Money shouldn’t talk in elections
“I give you, gentlemen, the Supreme Court of the United States — guardian of the dollar, defender of private property, enemy of spoliation, sheet anchor of the Republic.”
— toast by a New York banker in 1895
In his People’s History of the United States, Howard Zinn traces the evolution of the symbiotic relationship between the courts and corporate interests through cases in which the courts invariably sided with corporations against workers, farmers and other low- middle-income wage earners. In 1886 alone, the Supreme Court did away with 230 state laws passes to regulate corporations.
“By this time,” Zinn writes, “the Supreme Court had accepted the argument that corporations were ‘persons’ and their money was property protected by the due process clause of the Fourteenth Amendment,” which “supposedly had been passed to protect Negro rights.” Of the 307 cases brought before the court in the 20 years between 1890 and 1910 though, 288 dealt with corporations.
Given that history, it was not surprising to read the Supreme Court on June 8 put a stay on Arizona’s law that provides candidates with matching funds, a program passed by the voters to clean up electioneering spending for state offices.
The NY Times’ editorial, “Keeping Politics Safe for the Rich,” calls the stay of the Arizona law “judicial activism” and “a reckless order muscling into the race.” But it should be noted the court’s action is essentially a logical extension of its ruling in the Citizens United case in which it eliminated limits to campaign spending by corporations and opened the doors for international corporations to influence U.S. elections.
Grasping that requires a leap into the fantasy world of the original-intent crowd that ostensibly worships at the altar of the 10th Amendment. First, corporations are “persons,” and second, money is a form of speech. Therefore, this syllogism: Since money is a form of free speech and all persons enjoy First Amendment protection of such, corporations’ right to free speech cannot be encumbered by state law. Again, picture the AFLAC duck trying to understand Yogi Berra.
But one can deduce this from that deduction: the 1 percent that controls 95 percent of the nation’s wealth has 95 times more right to free speech. So much for the other 14th Amendment clause, “equal protection under the law.”
For the moneyed elite, it’s better than “one man, one vote.” Would you rather have your one vote or the power to influence millions of others? Money talks, as we saw firsthand in Clear Creek in 2008: It’s the reason we elected congressman Jared Polis rather than congresswoman Joan Fitz-Gerald.
The court’s ruling has implications for Colorado because of Initiative 53, which, if enough signatures are gathered, will be on the November ballot as a constitutional amendment. It would “end the money chase,” its backers claim, by providing for publicly-financed elections.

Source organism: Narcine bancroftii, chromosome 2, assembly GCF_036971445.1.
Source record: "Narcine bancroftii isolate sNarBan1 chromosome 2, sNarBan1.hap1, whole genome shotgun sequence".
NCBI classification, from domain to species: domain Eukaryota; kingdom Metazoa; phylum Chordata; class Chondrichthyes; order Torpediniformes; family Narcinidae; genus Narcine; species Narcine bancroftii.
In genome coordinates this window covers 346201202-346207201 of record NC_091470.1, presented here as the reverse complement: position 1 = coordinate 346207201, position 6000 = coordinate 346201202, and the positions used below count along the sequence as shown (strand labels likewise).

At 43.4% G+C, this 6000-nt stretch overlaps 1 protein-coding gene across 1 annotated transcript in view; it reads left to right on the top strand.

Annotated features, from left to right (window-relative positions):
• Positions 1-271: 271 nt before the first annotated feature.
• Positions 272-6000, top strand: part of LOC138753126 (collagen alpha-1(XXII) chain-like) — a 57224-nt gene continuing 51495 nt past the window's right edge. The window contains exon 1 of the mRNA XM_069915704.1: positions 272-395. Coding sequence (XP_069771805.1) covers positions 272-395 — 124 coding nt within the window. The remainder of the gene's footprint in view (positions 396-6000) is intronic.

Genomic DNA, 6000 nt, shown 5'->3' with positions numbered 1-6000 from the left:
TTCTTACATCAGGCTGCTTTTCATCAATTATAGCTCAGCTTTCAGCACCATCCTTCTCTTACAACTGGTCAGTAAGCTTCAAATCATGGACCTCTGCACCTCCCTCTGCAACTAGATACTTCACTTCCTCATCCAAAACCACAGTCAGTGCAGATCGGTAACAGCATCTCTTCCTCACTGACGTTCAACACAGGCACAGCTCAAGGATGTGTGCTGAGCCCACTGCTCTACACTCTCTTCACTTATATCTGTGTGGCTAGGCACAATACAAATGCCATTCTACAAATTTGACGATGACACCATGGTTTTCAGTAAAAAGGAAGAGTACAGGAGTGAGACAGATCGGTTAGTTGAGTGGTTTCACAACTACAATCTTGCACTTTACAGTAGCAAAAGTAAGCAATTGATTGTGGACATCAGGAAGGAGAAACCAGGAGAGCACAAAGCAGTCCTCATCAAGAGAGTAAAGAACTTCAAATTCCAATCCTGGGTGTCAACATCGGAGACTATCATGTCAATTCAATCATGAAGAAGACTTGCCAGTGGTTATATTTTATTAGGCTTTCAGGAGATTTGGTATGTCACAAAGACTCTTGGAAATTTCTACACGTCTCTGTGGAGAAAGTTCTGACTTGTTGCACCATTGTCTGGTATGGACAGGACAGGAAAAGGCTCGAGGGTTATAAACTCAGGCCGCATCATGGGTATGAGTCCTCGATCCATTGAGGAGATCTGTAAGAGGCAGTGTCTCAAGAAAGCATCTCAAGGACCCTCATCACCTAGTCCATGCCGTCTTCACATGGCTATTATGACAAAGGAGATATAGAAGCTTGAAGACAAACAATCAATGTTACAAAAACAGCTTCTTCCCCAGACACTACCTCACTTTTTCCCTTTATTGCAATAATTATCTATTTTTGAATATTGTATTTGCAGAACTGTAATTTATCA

On its website www.cleancampaignscolorado.com, Clean Campaigns for Colorado states it was its hope that “one or more legislators would introduce and support” the initiative in the state house or senate.
“This did not happen and the effort languished for over two years until it was decided to treat it as an initiative, an amendment to the Colorado constitution, and was given the title Colorado Citizen-Funded Campaigns.”
Democratic Senate candidate Andrew Romanoff, during a visit to the United Center, described the way we finance elections as a “pay-for-play political culture. There is no motive for those in D.C. to change the rules that got them there,” said Romanoff.
True, but the only way to get back to the Constitution’s original intent — you know, the “We-the-People,-forming-a-more-perfect-Union” idea — might be through an amendment or two declaring two principles: only living, breathing people, not corporations or any other like collective entity, are persons, and money is not a form of speech.
It’s very easy to be cynical about the political culture dominated by moneyed elitists because “We the People” have been disempowered. But that didn’t happen overnight. It began with the writing — remember the three-fifths provision for slaves — and the campaign for ratification of the Constitution. Zinn observes, in light of how the process turned out in New York after mechanics, which constituted one-half of the state’s population, decided to support it, “The Constitution, then, illustrates the complexity of the American system: that it serves the interests of the wealthy elite, but also does enough for small property owners … to build a broad base of support.”
By adding the Bill of Rights, the Constitution became “even more acceptable to the public at large,” but “what was not made clear was the shakiness of anyone’s liberty when entrusted to a government of the rich and powerful.”
It is an enduring struggle, the next act of which might very well play out here in Colorado in November.